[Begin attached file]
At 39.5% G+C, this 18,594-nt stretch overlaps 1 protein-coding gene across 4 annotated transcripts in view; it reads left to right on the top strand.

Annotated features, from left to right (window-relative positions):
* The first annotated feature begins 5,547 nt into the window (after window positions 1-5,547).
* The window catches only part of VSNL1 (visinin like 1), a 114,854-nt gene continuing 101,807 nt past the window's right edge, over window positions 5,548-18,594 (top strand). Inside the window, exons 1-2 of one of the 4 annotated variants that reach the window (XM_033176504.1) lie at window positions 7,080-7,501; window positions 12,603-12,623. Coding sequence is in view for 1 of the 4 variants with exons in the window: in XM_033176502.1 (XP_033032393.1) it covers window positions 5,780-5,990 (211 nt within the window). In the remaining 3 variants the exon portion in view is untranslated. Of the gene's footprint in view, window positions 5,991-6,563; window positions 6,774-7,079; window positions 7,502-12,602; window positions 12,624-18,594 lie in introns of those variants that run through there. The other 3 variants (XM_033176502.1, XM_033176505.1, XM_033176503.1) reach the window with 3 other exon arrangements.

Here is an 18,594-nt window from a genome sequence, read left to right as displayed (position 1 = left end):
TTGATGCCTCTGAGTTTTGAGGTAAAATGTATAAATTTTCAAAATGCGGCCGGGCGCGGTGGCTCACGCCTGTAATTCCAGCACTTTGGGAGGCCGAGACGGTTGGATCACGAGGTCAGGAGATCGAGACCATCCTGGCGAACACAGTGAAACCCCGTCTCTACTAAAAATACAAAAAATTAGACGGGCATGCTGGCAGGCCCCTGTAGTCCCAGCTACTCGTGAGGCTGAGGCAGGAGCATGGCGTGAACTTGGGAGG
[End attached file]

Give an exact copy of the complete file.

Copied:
At 39.5% G+C, this 18,594-nt stretch overlaps 1 protein-coding gene across 4 annotated transcripts in view; it reads left to right on the top strand.

Annotated features, from left to right (window-relative positions):
* The first annotated feature begins 5,547 nt into the window (after window positions 1-5,547).
* The window catches only part of VSNL1 (visinin like 1), a 114,854-nt gene continuing 101,807 nt past the window's right edge, over window positions 5,548-18,594 (top strand). Inside the window, exons 1-2 of one of the 4 annotated variants that reach the window (XM_033176504.1) lie at window positions 7,080-7,501; window positions 12,603-12,623. Coding sequence is in view for 1 of the 4 variants with exons in the window: in XM_033176502.1 (XP_033032393.1) it covers window positions 5,780-5,990 (211 nt within the window). In the remaining 3 variants the exon portion in view is untranslated. Of the gene's footprint in view, window positions 5,991-6,563; window positions 6,774-7,079; window positions 7,502-12,602; window positions 12,624-18,594 lie in introns of those variants that run through there. The other 3 variants (XM_033176502.1, XM_033176505.1, XM_033176503.1) reach the window with 3 other exon arrangements.

Here is an 18,594-nt window from a genome sequence, read left to right as displayed (position 1 = left end):
TTGATGCCTCTGAGTTTTGAGGTAAAATGTATAAATTTTCAAAATGCGGCCGGGCGCGGTGGCTCACGCCTGTAATTCCAGCACTTTGGGAGGCCGAGACGGTTGGATCACGAGGTCAGGAGATCGAGACCATCCTGGCGAACACAGTGAAACCCCGTCTCTACTAAAAATACAAAAAATTAGACGGGCATGCTGGCAGGCCCCTGTAGTCCCAGCTACTCGTGAGGCTGAGGCAGGAGCATGGCGTGAACTTGGGAGG